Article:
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J Bone Jt Infect. 2018 Apr 27;3(2):82-86. doi: 10.7150/jbji.20279. eCollection 2018.

Long-term Conventionally Dosed Vancomycin Therapy In Patients With Orthopaedic Implant-related Infections Seems As Effective And Safe As Long-term Penicillin Or Clindamycin Therapy. A Retrospective Cohort Study Of 103 Patients.

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Department of Clinical Pharmacy, OLVG Amsterdam (currently in HOH, Oranjestad Aruba).
Department of Orthopaedic Surgery, JointResearch OLVG Amsterdam.
Department of Medical Microbiology, OLVG Amsterdam.


Objectives: Antimicrobial therapy is one of the cornerstones of orthopaedic implant-related infections (OIRI) treatment. Infections with Gram-positive bacteria are often treated with vancomycin, penicillin or clindamycin. A recent IDSA guideline suggests increasing the dose of vancomycin to increase the trough vancomycin target serum concentrations. This is deemed necessary because of an observed decrease in vancomycin susceptibility among Gram-positive bacteria. However, elevated vancomycin concentrations are correlated with the risk of nephrotoxicity, especially with prolonged therapy. Compared to most countries, rates of resistance against antibiotics among bacteria in the Netherlands are lower for currently available antibiotics, therefore lower target concentrations of vancomycin are probably efficacious for the treatment of infections. In this study we evaluated the efficacy and safety of long-term conventionally dosed vancomycin therapy, as an initial therapy for OIRI, and compared this with long-term penicillin and clindamycin therapy, as initial therapy, in patients with Gram-positive orthopaedic implant-related infections. Methods: A retrospective, observational study was conducted in 103 adult patients treated for OIRI, with vancomycin, penicillin or clindamycin for at least 10 days. The target trough serum concentration of vancomycin was 10-15 mg/l. Results: 74% of our patients were treated successfully with vancomycin, as initial therapy, (no reinfection within 1 year) versus 55% of our patients treated with either an antibiotic of the penicillin class (mostly flucloxacillin) or clindamycin (p=0.08), as initial therapy. For patients treated with vancomycin we observed a serum creatinine increase of 6 μmol/l, for patients treated with either an antibiotic of the penicillin class or clindamycin the serum creatinine increase was 4 μmol/l (p=0.395). Conclusions: In our population of patients with OIRI long-term treatment with conventionally dosed vancomycin, as initial therapy, was not significantly less effective and safe as long-term treatment with an antibiotic of the penicillin class or clindamycin, as initial therapy.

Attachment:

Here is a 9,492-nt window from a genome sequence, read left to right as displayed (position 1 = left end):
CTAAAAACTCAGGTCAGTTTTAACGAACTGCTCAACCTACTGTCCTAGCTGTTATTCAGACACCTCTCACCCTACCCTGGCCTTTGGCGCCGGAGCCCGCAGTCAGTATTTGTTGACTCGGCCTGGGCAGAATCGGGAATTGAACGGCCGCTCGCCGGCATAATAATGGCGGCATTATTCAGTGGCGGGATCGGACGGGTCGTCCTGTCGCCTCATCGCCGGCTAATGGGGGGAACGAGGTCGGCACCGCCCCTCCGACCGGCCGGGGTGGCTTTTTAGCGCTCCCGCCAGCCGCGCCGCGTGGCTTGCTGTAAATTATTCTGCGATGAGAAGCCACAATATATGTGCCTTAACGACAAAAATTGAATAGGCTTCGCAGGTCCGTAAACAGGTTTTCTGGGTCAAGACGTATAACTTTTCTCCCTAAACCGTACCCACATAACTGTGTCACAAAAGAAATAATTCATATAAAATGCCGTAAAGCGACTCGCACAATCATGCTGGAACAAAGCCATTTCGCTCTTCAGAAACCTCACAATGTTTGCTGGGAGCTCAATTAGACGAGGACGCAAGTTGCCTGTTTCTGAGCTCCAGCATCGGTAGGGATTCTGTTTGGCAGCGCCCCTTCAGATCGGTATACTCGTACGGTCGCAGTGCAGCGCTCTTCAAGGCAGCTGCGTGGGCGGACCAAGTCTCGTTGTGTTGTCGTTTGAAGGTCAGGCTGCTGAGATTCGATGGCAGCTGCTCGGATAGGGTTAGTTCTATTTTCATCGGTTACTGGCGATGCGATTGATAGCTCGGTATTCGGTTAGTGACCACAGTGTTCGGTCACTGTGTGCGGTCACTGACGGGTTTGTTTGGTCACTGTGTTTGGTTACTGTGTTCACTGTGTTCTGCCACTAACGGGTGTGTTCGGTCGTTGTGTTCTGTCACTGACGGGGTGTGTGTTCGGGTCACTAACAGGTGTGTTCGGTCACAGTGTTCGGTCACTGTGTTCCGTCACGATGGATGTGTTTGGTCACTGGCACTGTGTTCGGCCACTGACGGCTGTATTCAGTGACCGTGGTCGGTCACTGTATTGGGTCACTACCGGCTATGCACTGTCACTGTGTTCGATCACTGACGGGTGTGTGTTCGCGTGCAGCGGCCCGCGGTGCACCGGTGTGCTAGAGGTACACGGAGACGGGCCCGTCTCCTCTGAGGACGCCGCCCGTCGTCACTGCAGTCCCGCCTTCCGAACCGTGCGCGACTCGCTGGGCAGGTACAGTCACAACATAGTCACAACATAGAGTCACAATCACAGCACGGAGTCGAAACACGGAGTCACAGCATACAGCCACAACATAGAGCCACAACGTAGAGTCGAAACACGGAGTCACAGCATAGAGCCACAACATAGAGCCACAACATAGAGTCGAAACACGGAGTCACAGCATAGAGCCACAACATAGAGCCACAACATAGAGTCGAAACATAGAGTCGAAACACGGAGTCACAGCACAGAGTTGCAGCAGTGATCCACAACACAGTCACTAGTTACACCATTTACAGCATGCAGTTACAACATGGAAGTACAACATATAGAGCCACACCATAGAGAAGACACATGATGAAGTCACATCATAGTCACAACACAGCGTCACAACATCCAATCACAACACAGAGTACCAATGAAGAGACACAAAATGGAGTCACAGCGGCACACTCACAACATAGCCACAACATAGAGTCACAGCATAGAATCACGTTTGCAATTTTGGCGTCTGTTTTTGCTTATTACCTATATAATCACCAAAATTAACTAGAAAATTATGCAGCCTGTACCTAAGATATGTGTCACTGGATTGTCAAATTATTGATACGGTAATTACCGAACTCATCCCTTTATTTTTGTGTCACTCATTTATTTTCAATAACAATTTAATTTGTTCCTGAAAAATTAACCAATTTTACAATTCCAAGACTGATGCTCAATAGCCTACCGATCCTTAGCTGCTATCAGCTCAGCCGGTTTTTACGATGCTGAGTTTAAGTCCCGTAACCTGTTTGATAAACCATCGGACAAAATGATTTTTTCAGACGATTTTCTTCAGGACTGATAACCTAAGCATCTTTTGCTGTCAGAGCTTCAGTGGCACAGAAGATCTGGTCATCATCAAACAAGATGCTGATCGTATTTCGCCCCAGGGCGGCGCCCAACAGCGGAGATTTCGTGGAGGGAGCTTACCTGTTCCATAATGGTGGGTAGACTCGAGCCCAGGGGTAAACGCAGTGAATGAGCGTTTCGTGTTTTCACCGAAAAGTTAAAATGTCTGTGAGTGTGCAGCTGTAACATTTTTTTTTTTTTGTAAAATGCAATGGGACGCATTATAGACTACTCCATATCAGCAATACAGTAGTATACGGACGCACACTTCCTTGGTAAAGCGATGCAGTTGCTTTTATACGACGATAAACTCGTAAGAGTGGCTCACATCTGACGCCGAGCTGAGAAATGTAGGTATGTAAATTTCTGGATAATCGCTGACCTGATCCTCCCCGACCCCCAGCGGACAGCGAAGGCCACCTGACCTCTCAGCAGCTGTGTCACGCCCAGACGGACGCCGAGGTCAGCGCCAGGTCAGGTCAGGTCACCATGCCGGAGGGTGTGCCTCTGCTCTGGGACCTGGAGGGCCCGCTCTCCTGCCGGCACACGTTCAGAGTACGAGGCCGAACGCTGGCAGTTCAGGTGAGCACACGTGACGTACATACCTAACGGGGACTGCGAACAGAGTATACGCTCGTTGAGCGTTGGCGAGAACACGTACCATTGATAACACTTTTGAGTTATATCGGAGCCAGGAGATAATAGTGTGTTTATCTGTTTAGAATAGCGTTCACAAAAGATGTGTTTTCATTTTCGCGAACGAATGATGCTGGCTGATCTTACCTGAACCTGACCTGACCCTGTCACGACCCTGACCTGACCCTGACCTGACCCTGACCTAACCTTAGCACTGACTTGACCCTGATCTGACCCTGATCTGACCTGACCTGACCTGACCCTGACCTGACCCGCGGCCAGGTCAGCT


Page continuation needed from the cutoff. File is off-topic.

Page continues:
Gram-positive infections; Long term antimicrobial therapy; Nephrotoxicity; Orthopaedic implant-related infections; Vancomycin

Conflict of interest statement

Competing Interests: The authors have declared that no competing interest exists.

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